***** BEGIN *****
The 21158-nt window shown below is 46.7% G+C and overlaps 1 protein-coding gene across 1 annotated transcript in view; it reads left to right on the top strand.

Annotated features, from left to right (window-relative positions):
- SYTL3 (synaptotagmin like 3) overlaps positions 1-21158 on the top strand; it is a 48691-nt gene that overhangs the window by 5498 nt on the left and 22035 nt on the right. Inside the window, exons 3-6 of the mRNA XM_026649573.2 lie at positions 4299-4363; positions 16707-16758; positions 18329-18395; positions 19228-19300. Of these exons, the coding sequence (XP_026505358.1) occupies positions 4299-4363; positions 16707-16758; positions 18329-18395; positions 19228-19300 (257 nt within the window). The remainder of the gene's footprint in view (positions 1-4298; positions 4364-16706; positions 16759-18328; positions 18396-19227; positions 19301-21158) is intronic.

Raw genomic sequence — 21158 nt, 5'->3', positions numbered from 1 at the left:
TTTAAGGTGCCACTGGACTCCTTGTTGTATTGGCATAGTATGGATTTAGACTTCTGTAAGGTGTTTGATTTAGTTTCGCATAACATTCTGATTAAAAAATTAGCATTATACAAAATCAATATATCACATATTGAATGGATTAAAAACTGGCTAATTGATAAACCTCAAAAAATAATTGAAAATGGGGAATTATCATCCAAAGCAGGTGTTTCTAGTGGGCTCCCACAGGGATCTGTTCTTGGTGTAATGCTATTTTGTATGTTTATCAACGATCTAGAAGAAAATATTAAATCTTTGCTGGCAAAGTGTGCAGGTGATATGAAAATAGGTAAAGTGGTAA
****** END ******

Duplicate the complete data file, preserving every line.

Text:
The 21158-nt window shown below is 46.7% G+C and overlaps 1 protein-coding gene across 1 annotated transcript in view; it reads left to right on the top strand.

Annotated features, from left to right (window-relative positions):
- SYTL3 (synaptotagmin like 3) overlaps positions 1-21158 on the top strand; it is a 48691-nt gene that overhangs the window by 5498 nt on the left and 22035 nt on the right. Inside the window, exons 3-6 of the mRNA XM_026649573.2 lie at positions 4299-4363; positions 16707-16758; positions 18329-18395; positions 19228-19300. Of these exons, the coding sequence (XP_026505358.1) occupies positions 4299-4363; positions 16707-16758; positions 18329-18395; positions 19228-19300 (257 nt within the window). The remainder of the gene's footprint in view (positions 1-4298; positions 4364-16706; positions 16759-18328; positions 18396-19227; positions 19301-21158) is intronic.

Raw genomic sequence — 21158 nt, 5'->3', positions numbered from 1 at the left:
TTTAAGGTGCCACTGGACTCCTTGTTGTATTGGCATAGTATGGATTTAGACTTCTGTAAGGTGTTTGATTTAGTTTCGCATAACATTCTGATTAAAAAATTAGCATTATACAAAATCAATATATCACATATTGAATGGATTAAAAACTGGCTAATTGATAAACCTCAAAAAATAATTGAAAATGGGGAATTATCATCCAAAGCAGGTGTTTCTAGTGGGCTCCCACAGGGATCTGTTCTTGGTGTAATGCTATTTTGTATGTTTATCAACGATCTAGAAGAAAATATTAAATCTTTGCTGGCAAAGTGTGCAGGTGATATGAAAATAGGTAAAGTGGTAA